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Summary: When we become believers, our minds are renewed and furnished with the light of God’s mind, and we can see things as God sees them and make godly decisions.

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In 1948, Jackie Robinson became the first African-American to play Major League baseball. He faced stiff opposition in the form of balls being deliberately thrown at him by pitchers, base runners who dug their spikes into his shins, fans who mocked him and even death threats. Jackie Robinson was a competitive scrapper, but he also knew that the right way to fight was to demonstrate meekness and forbearance. In other words, his behaviour was Christ-like. His strength changed the face of baseball and in the process helped change the face of America.

The ancient Greek city of Ephesus was a corrupt city. The apostle Paul urged the Ephesians to change. Christianity was not compatible with the Ephesians’ current lifestyle. Believers have to forget about their old ways of doing things, but they can’t do it alone. God can and does change the lives of believers. We can help the process by following the spiritual disciplines of prayer, Bible study, service, ministry and missions.

As Christians, our uniqueness in the world has to be made apparent by our mood, morality, money, mouth and manners. We need to control our anger, encourage and exhort others, and impart grace. We are warned against corruption in both words and deeds.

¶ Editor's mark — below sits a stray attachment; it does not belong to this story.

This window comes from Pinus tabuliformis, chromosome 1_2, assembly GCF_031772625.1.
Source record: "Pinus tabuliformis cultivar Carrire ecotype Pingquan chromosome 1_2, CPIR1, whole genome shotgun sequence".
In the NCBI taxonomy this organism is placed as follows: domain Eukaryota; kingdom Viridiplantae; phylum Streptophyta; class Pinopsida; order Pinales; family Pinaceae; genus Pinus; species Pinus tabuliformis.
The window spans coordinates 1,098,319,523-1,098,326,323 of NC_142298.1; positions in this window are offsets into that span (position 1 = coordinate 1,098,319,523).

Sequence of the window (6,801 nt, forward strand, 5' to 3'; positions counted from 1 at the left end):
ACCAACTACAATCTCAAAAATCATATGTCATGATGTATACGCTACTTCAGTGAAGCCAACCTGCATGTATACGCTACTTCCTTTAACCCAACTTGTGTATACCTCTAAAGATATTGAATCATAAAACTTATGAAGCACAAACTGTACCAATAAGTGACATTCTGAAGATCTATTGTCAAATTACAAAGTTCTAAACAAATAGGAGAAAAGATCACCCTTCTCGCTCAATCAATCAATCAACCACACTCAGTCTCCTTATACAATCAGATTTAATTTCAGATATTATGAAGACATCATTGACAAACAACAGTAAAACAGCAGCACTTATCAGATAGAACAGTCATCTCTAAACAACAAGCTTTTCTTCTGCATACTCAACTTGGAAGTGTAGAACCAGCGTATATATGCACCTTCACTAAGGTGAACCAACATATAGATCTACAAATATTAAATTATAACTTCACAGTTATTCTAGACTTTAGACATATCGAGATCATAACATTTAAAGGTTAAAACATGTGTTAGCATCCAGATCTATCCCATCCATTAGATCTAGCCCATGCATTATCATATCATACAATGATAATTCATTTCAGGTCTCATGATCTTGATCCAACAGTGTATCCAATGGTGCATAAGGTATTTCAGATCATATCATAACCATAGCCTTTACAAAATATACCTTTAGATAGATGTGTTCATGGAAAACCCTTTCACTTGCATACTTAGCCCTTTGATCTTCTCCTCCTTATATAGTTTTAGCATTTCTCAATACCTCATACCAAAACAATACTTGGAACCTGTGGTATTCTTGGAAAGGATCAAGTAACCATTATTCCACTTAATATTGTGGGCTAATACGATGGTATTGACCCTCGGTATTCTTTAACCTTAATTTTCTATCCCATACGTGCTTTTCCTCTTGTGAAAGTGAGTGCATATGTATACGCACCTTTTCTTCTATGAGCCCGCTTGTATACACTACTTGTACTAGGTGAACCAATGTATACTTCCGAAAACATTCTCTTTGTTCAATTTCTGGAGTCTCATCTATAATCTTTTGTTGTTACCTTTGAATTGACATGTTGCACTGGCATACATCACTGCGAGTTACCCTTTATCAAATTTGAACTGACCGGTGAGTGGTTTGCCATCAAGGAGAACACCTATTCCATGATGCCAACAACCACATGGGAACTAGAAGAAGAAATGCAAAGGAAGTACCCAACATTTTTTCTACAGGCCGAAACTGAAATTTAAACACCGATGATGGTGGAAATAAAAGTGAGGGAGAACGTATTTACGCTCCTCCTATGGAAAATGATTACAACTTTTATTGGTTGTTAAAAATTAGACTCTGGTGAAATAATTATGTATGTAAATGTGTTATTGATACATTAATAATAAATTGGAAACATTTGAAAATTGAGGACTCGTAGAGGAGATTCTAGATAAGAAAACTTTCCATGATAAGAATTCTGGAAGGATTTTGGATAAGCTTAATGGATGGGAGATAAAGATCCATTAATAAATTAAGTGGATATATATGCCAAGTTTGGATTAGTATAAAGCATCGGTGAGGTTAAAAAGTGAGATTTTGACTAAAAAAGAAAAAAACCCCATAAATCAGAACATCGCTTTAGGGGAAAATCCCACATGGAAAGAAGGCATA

Believers have been sanctified or made holy, but that does not mean that personal morality can be ignored. On the contrary, because we have been justified or made right with God, we have been made new creatures who have to move out of the control or power of the world. This means that our personal morality must also be pure and holy because we have been saved by Christ from the sins of the world. Christ frees us to be a new creation.

As a new creature, we have the power of words. Words can harm and help. People who are hurting, who are without hope or who need encouragement can be help by encouraging words. They can also be hurt by words spoken in anger. Using the acronym T.H.I.N.K. will help us to control what we say and how we say it. Before we speak, we need to ask ourselves if the words we will speak are:

T: True?

H: Helpful?

I: Inspiring?

N: Necessary?

K: Kind?

We must ask ourselves how we think others will rate us on the amount of praise and encouragement we give them. Are we a force for encouragement in their lives or are we discouraging as we interact with them? What if we only said things that could build other people up or encourage them even when we have to talk about difficult things?

Being careful with our words does not mean that we as Christians are not to get angry at all. There are times and situations where anger is justified or called for such as crime, injustice and hunger. How we express our anger and how our anger affects others determine Christian action and attitude.

One example of righteous anger involves people who refuse to work to earn a living. Honest labour can be good, but it can also be sinful. If we work to get more and more goods for ourselves, then honest labour is sinful. In fact, Jesus warned us against labouring for plenty or hoarding what we harvest or earn. If we labour to provide for those who are poor, then our labour is for good, because we are labouring for what really matters, and that is human tenderness, family love and togetherness. People we work for have a duty to pay us a fair and decent wage. Failure to do so is the same as stealing.


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